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Albany Times Union:

State officials on Monday named two competing bidders as the winners in a long-awaited search for companies that can bring clean power to New York City – with both saying they will bury their transmission lines under the Hudson River.

The state Energy Research and Development Authority awarded the bids to two consortiums: The Champlain Hudson Power Express, which plans to transport power from hydroelectric plants in northern Quebec; and Clean Path New York, a partnership between the quasi-public New York Power Authority, Invenergy, and energyRE, solar power. 

 The lines by the end of the decade should power 2.5 million homes in and around New York City with carbon-free electricity, eliminating the need for numerous existing fossil fuel plants in the area.

The Champlain, or CHPE line, to be built by Transmission Developers Inc., would run 338 miles from the Canadian border to New York City, with most of the line under the Hudson as well as Lake Champlain. The project is owned by the Blackstone Group investment firm. It will have between 1,000 and 1,250 Megawatts or MW of capacity. It should be delivering power to New York City by 2025.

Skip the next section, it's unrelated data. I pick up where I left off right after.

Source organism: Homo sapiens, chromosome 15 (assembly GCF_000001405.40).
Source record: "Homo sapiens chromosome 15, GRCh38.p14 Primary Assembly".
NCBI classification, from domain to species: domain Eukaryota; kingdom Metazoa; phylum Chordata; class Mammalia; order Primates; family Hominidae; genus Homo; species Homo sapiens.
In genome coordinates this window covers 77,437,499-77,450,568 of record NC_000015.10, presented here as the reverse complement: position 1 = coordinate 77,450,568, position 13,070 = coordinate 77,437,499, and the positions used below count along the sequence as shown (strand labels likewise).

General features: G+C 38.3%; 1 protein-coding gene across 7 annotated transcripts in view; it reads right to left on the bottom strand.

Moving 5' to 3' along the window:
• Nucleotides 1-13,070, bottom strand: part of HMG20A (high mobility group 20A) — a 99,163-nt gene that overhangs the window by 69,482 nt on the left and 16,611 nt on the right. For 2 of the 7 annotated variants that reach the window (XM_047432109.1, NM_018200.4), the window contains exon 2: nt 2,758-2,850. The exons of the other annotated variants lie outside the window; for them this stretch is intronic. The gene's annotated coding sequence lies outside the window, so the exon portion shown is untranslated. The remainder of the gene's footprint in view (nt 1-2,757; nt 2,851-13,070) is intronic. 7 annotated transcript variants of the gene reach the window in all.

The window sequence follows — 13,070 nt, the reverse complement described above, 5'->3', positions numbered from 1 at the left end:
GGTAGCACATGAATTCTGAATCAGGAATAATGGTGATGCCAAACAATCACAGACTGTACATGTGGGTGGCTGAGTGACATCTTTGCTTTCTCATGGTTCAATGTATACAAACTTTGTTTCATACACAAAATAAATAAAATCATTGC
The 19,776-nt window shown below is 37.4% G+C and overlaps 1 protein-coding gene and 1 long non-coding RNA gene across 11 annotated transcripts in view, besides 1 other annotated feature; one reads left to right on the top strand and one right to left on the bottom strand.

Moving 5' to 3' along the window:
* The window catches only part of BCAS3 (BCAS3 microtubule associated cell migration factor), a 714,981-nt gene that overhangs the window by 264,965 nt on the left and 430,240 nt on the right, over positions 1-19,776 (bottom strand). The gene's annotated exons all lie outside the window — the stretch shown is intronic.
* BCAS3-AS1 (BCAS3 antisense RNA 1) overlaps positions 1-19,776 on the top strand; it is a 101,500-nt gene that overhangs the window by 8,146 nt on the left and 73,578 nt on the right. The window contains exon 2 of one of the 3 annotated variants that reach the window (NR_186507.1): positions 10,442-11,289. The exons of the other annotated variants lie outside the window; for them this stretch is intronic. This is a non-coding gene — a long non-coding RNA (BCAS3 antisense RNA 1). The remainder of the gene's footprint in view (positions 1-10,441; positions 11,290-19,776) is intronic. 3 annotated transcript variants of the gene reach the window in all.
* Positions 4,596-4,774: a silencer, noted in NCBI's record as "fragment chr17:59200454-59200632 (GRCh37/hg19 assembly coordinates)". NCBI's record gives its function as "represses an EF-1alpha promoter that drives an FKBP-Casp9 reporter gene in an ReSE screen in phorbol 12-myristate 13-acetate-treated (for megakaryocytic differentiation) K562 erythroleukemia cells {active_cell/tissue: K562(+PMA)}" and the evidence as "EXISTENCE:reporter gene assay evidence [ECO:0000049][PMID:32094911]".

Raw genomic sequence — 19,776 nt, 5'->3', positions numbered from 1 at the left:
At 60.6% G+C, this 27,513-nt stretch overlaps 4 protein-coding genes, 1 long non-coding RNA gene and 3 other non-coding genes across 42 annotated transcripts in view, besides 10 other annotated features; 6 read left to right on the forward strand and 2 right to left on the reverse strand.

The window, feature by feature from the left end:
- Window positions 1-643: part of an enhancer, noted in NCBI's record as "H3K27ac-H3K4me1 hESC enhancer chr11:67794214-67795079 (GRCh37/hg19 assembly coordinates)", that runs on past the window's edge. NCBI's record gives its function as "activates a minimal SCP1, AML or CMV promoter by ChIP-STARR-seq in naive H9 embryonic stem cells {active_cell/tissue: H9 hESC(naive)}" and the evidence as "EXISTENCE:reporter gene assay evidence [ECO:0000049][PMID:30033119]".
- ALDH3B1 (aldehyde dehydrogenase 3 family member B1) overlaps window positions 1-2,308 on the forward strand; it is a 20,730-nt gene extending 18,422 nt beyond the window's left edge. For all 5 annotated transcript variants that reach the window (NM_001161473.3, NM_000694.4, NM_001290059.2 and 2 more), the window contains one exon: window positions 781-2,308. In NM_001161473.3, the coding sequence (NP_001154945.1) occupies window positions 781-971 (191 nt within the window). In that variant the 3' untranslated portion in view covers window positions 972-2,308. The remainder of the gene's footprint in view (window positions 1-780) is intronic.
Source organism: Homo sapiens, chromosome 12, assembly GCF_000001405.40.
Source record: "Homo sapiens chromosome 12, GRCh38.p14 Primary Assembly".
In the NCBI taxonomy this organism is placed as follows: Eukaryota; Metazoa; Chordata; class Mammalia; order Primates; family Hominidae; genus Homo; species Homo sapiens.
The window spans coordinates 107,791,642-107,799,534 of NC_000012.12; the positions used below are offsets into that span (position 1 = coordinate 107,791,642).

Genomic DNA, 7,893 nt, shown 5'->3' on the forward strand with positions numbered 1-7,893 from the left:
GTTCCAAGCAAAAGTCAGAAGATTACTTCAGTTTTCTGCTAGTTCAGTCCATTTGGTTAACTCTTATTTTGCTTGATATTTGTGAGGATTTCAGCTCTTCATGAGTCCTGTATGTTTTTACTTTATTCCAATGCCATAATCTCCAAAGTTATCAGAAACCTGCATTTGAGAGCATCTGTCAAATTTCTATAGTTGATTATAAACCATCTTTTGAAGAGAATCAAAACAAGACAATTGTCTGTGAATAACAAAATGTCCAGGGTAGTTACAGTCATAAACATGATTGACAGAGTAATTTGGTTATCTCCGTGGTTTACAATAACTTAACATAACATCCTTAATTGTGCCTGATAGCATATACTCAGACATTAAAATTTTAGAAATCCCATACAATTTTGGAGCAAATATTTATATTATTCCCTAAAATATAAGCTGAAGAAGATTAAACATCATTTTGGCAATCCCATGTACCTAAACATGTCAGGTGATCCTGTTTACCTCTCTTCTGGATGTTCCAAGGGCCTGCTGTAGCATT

Clean Path NY’s 1,300 MW line would run 174 miles from Delaware County to the Hudson River and then to New York City, carrying power from solar and wind plants. It also would have augmented power from the existing Blenheim-Gilboa pumped storage dam and hydro plant in Schoharie County. That line should be up and running by 2027.

[Rick Karlin]

More: Hochul: Power lines in the Hudson River will feed NYC

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